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Gnamesakes

Newly discovered gnat species named after Bill McKibben

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Background photo: Axel Hartmann. Photo illustration: Eve Andrews

If you had the power to name a living creature, would you use that power wisely? Would you name it after one of your heroes? Let’s be real: Beyoncemus knowlesi does have a pretty nice ring to it!

Peter Kerr, a scientist with the California Department of Food and Agriculture’s State Collection of Arthropods, recently discovered a species of gnat. Through a great feat of willpower, he was able to avoid the temptation of christening it Gnat King Cole, Jr. (There’s a reason that Grist staff members aren’t scientists.) Instead, he decided to name it after foremost green activist, author, and Grist board member Bill McKibben, honoring McKibben’s commitment to protecting the health of the planet and all of its forms of life.

The Megophthalmidia mckibbeni makes its home in California. It enjoys fungi, forests, and following 350.org on Twitter. Just kidding about the last one – gnats can’t use smartphones, guys!

We reached out to McKibben to find out how he felt when he learned about his new spirit animal. He was predictably modest:

Read more: Living

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NFL player tackles sustainable beef off the field

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Deanna Hurley

From September to December, Will Witherspoon spends his time chasing down quarterbacks and grappling with 300-pound linemen. During the off-season, the St. Louis Rams linebacker spends his free time in the company of heavyweights of a different breed: sustainably raised cattle. Witherspoon owns and operates Shire Gate Farm in Owensville, Mo., and has a passion for meat that’s produced in environmentally conscious and humane ways.

So how did Witherspoon end up on a different kind of field? He's a bonafide foodie, and got into the agriculture game to produce his own line of antibiotic-free, organically raised beef. We chatted with Witherspoon about his love for animals, holistic land management, and how he’s spreading the message of sustainable meat to athletes and congressmembers alike.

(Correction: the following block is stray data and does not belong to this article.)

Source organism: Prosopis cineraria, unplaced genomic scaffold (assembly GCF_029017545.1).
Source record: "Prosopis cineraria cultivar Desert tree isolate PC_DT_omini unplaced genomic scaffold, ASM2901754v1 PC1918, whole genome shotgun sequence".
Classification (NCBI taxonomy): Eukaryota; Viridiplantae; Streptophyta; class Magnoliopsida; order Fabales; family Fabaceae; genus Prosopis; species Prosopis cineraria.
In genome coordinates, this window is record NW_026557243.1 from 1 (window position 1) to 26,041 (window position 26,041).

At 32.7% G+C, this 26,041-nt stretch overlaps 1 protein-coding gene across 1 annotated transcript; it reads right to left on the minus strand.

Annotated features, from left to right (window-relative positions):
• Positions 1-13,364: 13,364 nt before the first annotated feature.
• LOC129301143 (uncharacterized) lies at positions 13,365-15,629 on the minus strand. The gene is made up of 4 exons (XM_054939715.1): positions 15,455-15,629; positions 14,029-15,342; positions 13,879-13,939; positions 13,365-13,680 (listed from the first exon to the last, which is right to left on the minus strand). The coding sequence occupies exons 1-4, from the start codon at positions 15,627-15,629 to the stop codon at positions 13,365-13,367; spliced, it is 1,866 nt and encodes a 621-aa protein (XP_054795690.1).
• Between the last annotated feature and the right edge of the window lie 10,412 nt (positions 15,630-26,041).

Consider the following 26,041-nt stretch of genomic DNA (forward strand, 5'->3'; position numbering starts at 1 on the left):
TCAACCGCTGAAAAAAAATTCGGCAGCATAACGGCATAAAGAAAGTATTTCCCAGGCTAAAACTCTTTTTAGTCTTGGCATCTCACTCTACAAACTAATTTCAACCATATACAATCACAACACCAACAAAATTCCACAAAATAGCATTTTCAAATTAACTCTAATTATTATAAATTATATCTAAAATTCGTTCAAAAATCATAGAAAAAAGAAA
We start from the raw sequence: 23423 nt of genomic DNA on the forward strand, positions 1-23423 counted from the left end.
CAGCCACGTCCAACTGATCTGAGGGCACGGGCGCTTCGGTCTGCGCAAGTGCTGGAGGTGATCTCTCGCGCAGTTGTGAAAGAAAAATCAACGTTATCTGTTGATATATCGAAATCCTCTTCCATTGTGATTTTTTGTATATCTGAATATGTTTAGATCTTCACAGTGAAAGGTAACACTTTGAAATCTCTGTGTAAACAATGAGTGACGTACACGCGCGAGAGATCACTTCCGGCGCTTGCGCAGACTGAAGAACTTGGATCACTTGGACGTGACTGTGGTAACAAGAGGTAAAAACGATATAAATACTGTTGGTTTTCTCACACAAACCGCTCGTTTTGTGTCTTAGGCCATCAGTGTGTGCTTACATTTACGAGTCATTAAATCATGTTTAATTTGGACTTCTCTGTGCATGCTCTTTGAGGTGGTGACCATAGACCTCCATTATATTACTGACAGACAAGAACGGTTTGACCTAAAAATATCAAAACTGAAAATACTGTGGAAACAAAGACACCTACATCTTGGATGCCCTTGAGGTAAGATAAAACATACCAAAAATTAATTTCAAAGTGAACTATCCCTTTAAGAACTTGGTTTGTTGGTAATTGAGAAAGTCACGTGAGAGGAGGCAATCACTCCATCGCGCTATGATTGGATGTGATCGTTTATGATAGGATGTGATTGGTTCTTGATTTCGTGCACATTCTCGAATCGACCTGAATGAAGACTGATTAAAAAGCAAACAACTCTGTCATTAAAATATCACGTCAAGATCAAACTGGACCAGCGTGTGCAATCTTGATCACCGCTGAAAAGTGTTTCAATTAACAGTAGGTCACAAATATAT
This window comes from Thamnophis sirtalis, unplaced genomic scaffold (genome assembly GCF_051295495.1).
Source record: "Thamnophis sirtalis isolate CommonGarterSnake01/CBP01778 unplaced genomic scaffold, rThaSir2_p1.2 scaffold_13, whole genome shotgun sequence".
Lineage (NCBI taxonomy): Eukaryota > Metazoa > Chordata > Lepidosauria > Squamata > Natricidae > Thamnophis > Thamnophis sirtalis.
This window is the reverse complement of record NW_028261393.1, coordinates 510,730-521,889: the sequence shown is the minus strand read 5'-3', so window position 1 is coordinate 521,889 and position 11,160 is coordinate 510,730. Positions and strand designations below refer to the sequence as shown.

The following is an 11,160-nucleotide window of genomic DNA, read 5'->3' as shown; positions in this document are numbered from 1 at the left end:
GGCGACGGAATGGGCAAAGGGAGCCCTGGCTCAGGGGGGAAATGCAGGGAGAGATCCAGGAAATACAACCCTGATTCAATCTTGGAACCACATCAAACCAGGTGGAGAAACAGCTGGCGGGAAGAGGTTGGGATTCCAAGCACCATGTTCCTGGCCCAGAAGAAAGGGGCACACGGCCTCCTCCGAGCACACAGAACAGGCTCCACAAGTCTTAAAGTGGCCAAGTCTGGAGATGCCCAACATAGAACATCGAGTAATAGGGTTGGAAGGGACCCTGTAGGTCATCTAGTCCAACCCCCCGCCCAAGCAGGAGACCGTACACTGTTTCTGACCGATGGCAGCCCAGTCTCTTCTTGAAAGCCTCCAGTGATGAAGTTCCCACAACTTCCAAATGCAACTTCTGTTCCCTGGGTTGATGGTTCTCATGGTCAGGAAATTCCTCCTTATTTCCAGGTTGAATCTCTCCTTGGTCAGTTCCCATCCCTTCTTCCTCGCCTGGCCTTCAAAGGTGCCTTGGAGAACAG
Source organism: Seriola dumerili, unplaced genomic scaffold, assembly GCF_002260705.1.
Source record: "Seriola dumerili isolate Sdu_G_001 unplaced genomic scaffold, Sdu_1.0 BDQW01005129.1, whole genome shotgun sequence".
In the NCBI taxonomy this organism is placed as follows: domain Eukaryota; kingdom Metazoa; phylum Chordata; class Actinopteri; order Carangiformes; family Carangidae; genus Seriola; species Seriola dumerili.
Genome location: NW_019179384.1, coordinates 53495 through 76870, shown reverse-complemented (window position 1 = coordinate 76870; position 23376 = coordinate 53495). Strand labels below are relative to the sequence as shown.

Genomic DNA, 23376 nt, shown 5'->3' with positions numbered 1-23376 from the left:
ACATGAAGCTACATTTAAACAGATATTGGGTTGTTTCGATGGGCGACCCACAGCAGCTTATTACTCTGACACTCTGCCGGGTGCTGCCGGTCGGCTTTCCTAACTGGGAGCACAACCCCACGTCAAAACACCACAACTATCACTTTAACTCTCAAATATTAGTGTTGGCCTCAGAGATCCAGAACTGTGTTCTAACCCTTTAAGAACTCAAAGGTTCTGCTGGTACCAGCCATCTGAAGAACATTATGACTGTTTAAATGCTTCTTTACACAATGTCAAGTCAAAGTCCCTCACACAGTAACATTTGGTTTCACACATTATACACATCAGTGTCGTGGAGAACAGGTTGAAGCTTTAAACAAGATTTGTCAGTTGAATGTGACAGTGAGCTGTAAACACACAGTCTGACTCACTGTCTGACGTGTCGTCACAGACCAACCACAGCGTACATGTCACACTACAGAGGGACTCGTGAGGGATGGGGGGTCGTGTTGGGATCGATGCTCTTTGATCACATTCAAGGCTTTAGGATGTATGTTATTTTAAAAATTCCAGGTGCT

Read more: Food, Living

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Walmarts and all

Why you should be skeptical of Walmart’s cheap organic food

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Walmart

Out on the mean streets of the U.S. organic foods industry, Walmart has stepped onto the corner with both guns drawn. On Thursday, the superstore behemoth announced its plan to partner with Wild Oats (which you may recognize as a former subsidiary of Whole Foods) to offer a line of organic goods at unprecedentedly low prices in 2,000 of its U.S. stores. To start, the line will offer primarily canned goods and other pantry staples that will cost up to 25 percent less than those of other organic brands.

At first blush, this appears to be great news. Cheaper, more accessible organic food -- isn’t that one of the prerequisites for the kind of healthy food system we’ve all been waiting for? The New York Times notes that Walmart’s big move could ultimately create a larger supply of organic goods, pushing down organic prices in the long run.

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FDA tells livestock and dairy farmers: We’re cutting you off — no more beer!